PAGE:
No and no. Zwift has all sorts of problems, but nothing that Zwift has or has not done justifies anyone breaking the rules. “They made me cheat.”

1 Like

:man_facepalming: I’m not arguing that anything is justified :man_facepalming:

I’m just saying if Zwift and organizing bodies are going to require dual-recording, then they should implement dual-recording in the darn platform.

3 Likes

That we can agree on. Zwift has much opportunity for improvement.

Typica from al software company who have issues delivering features…

imo if you’re not the top echelon (pun intended) of riders on zwift, “cheating” doesn’t really matter. if you’re cat B or lower, someone is already right on the cusp of the next cat & could put out the same numbers / performance.

not saying it’s ok, but you’re likely going to lose to someone if they’re cheating or if they’re just better than you.

One thing I would probably add. A video stream. Kind of like how you and the other people do it, with an overlay of screen data.

In races, you have photographers, and in world tour races you have video cameras and live tv, so this shouldn’t be that big of an issue.

You have to make sure it’s you riding, not some semi-pro sandbagging it for you.

At least the 2 power meters would help people that put e-bikes on trainers (used to see that lots a couple of years ago) and racing.

2 Likes

Here’s a version of the events from one of the riders involved, obviously they’re going to see things differently but worth a read nonetheless.

1 Like

Convenient to have had “a friend [who] offered to help me retain the full race file”. Sorry, doesn’t wash - you’re the athlete participating, and you’re responsible for the power files you submit. You know how important the files are for verification, so if a friend offers to “merge” the files for you (and from DCRainmaker’s analysis, it seems unlikely that anyone just ‘merged’ a recovered file) you should be asking questions.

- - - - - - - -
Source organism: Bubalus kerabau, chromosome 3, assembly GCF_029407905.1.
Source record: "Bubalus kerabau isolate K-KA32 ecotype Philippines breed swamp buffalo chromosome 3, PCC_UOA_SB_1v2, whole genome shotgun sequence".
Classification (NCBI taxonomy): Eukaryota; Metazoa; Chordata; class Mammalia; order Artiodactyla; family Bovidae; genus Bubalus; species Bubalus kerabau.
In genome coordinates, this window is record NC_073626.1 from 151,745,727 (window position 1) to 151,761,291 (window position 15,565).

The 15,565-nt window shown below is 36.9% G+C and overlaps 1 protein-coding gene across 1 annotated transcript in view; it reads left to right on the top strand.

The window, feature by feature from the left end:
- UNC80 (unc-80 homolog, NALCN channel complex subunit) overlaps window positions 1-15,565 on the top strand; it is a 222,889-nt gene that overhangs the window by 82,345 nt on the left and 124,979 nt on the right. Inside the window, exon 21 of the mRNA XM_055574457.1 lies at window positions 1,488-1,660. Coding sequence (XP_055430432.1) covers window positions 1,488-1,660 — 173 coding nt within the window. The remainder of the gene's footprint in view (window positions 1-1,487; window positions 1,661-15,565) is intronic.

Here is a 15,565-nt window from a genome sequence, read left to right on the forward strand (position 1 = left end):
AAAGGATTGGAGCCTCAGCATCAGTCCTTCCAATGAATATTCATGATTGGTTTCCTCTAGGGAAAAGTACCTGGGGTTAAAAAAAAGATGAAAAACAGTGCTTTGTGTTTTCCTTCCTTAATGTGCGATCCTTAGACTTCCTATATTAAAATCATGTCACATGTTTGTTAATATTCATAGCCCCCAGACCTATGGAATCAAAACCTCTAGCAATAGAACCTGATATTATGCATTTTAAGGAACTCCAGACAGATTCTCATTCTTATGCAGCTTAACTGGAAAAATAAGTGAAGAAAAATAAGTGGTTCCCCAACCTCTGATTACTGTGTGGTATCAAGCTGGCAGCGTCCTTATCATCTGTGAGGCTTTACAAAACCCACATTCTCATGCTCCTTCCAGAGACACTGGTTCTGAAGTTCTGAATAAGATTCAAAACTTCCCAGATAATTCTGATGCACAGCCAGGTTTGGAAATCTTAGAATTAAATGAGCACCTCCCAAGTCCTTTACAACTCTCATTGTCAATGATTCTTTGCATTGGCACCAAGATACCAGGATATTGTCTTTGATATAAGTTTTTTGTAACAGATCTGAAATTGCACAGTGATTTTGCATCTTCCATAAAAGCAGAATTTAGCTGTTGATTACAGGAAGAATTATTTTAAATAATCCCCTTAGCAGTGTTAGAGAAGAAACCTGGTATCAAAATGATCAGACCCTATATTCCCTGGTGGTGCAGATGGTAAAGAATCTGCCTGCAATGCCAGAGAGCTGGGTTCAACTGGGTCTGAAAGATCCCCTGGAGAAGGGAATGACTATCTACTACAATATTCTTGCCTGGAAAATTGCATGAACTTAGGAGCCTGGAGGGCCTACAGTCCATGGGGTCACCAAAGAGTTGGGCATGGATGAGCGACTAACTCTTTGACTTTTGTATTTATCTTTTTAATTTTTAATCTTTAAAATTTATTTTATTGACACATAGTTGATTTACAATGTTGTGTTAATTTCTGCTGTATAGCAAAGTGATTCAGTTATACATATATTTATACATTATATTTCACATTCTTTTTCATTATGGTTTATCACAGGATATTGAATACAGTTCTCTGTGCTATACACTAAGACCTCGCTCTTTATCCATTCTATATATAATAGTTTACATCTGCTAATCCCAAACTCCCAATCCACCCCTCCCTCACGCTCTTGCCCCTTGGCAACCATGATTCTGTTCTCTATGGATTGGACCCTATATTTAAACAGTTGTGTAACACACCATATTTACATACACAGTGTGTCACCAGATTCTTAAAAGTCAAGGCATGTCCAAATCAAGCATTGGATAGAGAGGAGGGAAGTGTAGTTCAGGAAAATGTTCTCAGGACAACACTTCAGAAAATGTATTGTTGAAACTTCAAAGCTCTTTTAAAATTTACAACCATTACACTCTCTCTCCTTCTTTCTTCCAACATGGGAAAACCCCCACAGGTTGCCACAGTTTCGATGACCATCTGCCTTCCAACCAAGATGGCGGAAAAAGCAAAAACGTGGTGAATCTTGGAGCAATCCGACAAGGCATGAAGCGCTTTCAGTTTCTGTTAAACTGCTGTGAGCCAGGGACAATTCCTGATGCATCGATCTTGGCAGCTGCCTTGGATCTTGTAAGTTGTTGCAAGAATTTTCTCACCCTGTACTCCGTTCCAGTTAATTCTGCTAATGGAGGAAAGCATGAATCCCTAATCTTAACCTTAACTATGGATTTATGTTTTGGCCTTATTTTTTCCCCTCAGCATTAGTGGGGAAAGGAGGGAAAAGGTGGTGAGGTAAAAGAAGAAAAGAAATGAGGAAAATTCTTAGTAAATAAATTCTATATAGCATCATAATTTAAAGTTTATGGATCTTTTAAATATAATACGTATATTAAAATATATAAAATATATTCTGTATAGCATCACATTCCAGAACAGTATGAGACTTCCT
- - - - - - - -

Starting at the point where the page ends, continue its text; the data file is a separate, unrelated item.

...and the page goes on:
2 Likes

This for me is the key paragraph:

“They then sent me a message asking if I was sure that it was the correct file so I downloaded it from Zwiftpower into training peaks and looked at it properly. I realised it had the GPS map which doesn’t happen on the secondary power source (the Garmin) and initially thought it must have been a duplicate recording of the Zwift race file from my Wahoo Kickr. I told Zada not to use it, explaining I had seen the GPS map on it so it must be an incorrect file.”

If she can back up this version of events, e.g. prove that she sent the “oops my bad don’t use that file” email, it would present things in a different light. Without that, I’m mildly sceptical of the explanation.

1 Like

Wouldn’t shock me if that was the case either. Whoever at zwift was in charge of answering her “oops don’t use that file” email probably can’t do it until they receive another round of funding.

1 Like

As the incentives to cheat increase, cheaters will get increasingly ingenious on the ways that they cheat.

And aside from cheating, there’s also the honest differences in calibration between devices, whether that’s power meters or weighing scales (much more of the problem with the former).

There are too many variables to eliminate to make cycling esports a level competitive playing field, where no party has an unwarranted advantage over another, intentional or not.

Really, the only way to do so is to bring athletes to a central location(s) where they use certified equipment in a secure environment. But that kinda defeats the benefits of esports which is allow athletes to compete remotely.